Amazon showed Alexa mimicking a dead person’s voice


In order to give Alexa a more human quality, Amazon has implemented a number of different techniques. When it comes to Alexa’s voice, it’s getting better and better, but there’s still something robotic about the way it sounds. Alexa celebrity voices can be used, too.

image credits: theverge

In the future, Alexa may even be able to talk in a more human voice, such as that of a deceased family member. During this week’s MARS conference, senior vice president and lead scientist Rohit Prasad presented this experimental function, saying Alexa AI can mimic a person’s speech with just one minute of recorded audio.

Amazon chose to have Alexa read a bedtime story to a little boy in the voice of his deceased grandma rather than employing an actual human being to demonstrate the capability.


Although this decision may be controversial, it appears to demonstrate Alexa’s progress in humanizing the user experience.. But connecting a user to someone they’ve lost could provide an otherwise priceless experience. I am not saying I support disillusionment. In the context of reasonableness, that is. Even if it’s the voice of a fictional character from a TV program or someone from a foreign time zone, Alexa’s communications may sound more genuine.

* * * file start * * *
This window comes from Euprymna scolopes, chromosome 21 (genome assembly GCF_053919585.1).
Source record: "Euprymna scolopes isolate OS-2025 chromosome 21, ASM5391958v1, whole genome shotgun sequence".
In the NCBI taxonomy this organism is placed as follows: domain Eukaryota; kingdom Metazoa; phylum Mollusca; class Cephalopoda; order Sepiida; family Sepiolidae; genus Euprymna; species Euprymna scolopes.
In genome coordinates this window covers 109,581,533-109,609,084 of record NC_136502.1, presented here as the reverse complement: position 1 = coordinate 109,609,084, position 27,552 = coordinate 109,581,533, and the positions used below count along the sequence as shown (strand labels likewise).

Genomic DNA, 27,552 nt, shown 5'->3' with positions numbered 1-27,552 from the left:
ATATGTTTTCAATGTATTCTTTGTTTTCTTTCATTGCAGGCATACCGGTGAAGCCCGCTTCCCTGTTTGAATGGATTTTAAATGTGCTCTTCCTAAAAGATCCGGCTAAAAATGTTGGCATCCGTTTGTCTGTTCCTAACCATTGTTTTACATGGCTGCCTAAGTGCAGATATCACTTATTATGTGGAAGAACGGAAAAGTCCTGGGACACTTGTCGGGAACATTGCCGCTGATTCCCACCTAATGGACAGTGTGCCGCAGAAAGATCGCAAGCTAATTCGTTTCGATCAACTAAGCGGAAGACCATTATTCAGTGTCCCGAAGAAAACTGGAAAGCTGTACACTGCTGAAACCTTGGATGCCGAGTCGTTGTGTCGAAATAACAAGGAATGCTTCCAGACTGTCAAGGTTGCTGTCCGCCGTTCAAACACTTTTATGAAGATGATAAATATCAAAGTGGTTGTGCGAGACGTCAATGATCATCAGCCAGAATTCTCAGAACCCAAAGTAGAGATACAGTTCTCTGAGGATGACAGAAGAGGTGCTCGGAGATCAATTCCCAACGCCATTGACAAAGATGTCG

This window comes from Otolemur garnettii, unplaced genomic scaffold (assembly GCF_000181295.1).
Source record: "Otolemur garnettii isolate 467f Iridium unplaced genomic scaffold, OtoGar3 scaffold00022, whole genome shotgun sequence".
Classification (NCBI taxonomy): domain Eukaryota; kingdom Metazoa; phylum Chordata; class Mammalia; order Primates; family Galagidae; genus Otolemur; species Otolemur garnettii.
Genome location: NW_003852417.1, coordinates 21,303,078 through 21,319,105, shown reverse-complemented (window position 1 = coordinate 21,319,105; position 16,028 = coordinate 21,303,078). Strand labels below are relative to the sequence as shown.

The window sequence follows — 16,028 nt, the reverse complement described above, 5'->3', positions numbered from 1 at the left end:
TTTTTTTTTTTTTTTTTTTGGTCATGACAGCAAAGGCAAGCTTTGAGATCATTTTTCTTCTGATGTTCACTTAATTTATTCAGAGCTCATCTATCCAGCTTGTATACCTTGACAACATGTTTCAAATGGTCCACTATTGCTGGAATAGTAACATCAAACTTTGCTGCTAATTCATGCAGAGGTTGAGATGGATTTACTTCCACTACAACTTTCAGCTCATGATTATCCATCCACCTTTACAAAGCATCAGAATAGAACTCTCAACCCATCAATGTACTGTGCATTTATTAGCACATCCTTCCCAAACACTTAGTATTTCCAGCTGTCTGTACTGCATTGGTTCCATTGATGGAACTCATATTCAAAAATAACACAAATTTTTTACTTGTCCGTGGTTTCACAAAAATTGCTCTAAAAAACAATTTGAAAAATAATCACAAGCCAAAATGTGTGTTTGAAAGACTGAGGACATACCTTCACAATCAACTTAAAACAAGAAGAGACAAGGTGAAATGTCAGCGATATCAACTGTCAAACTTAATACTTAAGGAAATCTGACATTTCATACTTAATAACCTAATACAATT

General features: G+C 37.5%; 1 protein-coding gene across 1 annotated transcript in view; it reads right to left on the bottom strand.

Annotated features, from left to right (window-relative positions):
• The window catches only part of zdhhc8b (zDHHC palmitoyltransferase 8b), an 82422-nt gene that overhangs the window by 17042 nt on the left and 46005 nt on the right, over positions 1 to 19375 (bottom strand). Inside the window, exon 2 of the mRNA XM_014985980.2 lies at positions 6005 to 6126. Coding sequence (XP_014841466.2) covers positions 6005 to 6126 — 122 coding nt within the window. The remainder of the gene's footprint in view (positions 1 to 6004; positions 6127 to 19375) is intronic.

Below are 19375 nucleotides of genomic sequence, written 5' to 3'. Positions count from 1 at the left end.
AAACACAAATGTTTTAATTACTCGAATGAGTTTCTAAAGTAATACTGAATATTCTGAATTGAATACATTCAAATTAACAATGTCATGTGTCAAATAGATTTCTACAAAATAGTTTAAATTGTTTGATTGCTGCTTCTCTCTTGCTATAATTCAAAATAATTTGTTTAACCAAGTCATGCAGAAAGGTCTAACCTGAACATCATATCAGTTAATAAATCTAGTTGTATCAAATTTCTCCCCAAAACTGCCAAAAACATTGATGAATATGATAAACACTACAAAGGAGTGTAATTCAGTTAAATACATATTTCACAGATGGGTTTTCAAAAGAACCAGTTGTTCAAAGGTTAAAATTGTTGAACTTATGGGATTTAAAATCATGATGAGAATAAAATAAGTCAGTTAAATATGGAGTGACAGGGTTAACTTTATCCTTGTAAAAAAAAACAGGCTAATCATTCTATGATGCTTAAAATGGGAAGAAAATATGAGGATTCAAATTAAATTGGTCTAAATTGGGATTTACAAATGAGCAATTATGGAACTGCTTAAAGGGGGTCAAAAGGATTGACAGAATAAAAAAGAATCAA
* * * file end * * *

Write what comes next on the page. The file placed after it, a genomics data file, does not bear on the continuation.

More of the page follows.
It’s true that AI has progressed to the point where it can mimic someone’s speech after just a few minutes of learning or ingestion. However, is this a surprise development? No, not at all. Deepfakes, a term established in 2017, are responsible for concocting convincing-yet-fabricated sights.

Metaphysic founders may have seen a glimpse of their audition for America’s Got Talent with a convincing Simon Cowell AI (opens in new tab). Not because it felt like a magic trick, but because I believe the current state of AI technology is more advanced than many people give it credit for.


In other words, Alexa’s ability to mimic other people was a foregone conclusion. According to a statement made at MARS, this capability will not be available on top-of-the-line Alexa speakers or any other Alexa-enabled devices. If this feature is ever added to Alexa, it will probably be some time before it is available.

Inquiring minds want to know if and how many people are taking advantage of these powers. I don’t think it’s necessary for me to hear the voice of a deceased person, but I wouldn’t discount the value that it might have for someone else.


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